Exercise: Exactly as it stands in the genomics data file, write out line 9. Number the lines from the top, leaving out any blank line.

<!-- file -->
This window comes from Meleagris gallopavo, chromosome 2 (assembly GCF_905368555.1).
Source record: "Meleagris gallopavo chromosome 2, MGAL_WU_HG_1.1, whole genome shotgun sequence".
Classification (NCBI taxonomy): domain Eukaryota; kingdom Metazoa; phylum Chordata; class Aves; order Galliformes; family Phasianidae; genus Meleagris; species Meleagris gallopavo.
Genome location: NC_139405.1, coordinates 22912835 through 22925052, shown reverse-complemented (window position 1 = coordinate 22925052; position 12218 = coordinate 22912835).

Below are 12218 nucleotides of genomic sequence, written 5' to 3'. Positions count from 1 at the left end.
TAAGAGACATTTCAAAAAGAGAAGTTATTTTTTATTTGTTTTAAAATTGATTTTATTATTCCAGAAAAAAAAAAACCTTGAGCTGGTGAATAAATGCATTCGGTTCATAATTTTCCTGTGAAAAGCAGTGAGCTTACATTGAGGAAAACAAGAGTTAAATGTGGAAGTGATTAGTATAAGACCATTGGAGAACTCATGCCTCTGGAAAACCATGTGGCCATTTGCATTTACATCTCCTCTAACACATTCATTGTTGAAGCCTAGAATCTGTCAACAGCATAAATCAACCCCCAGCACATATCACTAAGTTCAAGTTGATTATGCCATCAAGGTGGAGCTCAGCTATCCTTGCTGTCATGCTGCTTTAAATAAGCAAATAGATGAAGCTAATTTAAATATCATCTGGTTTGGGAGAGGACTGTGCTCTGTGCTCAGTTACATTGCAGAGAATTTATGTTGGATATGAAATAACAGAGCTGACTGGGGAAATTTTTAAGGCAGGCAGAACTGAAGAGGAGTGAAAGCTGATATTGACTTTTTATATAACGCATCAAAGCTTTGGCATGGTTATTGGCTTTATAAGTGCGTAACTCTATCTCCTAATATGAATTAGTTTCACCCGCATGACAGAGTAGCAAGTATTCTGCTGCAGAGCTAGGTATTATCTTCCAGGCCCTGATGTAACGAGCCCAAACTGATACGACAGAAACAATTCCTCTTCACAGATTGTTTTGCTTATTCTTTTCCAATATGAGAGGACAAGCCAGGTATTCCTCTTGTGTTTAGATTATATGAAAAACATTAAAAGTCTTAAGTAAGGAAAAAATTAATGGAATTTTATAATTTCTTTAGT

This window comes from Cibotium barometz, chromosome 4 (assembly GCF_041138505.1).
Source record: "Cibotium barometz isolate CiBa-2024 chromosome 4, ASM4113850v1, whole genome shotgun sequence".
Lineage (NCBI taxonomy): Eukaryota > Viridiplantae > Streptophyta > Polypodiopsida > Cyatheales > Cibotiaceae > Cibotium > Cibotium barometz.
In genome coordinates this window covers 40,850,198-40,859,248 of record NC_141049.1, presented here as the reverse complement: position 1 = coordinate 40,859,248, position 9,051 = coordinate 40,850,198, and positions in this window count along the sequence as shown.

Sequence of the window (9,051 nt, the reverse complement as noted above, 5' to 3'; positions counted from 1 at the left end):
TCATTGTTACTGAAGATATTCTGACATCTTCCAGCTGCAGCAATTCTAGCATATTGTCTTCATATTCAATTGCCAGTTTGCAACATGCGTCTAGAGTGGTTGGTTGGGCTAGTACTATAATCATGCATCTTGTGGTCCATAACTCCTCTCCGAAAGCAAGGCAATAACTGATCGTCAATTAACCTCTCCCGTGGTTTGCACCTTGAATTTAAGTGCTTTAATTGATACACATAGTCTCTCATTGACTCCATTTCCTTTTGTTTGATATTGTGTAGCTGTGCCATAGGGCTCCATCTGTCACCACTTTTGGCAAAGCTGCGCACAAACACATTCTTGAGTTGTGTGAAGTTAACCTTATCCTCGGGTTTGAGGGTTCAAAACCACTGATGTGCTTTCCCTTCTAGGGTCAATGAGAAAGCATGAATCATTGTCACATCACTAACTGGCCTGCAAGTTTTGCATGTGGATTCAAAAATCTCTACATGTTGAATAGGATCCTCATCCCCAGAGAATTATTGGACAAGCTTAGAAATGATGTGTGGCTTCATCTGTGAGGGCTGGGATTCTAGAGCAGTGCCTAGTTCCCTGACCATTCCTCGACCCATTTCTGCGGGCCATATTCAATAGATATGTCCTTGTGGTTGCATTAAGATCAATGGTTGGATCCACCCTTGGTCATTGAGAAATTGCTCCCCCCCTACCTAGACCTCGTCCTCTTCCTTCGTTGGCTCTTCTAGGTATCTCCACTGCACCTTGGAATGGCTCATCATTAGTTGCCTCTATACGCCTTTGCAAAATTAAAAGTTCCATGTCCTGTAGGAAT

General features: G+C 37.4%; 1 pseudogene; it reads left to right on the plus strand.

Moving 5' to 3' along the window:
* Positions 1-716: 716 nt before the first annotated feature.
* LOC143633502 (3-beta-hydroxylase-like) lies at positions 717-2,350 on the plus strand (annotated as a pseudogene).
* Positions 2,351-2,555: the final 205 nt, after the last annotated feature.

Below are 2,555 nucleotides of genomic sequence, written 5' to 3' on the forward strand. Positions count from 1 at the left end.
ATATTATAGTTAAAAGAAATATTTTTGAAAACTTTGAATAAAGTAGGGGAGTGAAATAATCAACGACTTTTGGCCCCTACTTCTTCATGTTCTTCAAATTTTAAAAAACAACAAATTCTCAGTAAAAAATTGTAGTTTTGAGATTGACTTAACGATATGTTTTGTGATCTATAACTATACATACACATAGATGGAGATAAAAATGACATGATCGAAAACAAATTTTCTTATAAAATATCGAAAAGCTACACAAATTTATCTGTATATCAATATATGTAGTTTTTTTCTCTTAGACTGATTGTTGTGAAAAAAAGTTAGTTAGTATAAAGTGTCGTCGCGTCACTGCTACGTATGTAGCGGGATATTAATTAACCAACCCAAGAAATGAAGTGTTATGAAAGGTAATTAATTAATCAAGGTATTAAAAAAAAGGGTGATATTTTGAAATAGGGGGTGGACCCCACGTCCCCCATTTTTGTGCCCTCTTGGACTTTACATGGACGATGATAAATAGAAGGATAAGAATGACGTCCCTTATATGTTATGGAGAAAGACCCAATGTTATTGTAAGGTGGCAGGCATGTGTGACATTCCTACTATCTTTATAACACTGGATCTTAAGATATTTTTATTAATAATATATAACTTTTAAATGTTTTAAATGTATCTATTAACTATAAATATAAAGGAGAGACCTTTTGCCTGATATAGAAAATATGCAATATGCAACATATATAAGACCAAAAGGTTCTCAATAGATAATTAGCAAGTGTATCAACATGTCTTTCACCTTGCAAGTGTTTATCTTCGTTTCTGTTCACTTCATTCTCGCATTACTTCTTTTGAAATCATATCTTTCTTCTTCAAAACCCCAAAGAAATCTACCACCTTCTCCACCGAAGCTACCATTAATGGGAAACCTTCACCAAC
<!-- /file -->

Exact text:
Lineage (NCBI taxonomy): Eukaryota > Viridiplantae > Streptophyta > Polypodiopsida > Cyatheales > Cibotiaceae > Cibotium > Cibotium barometz.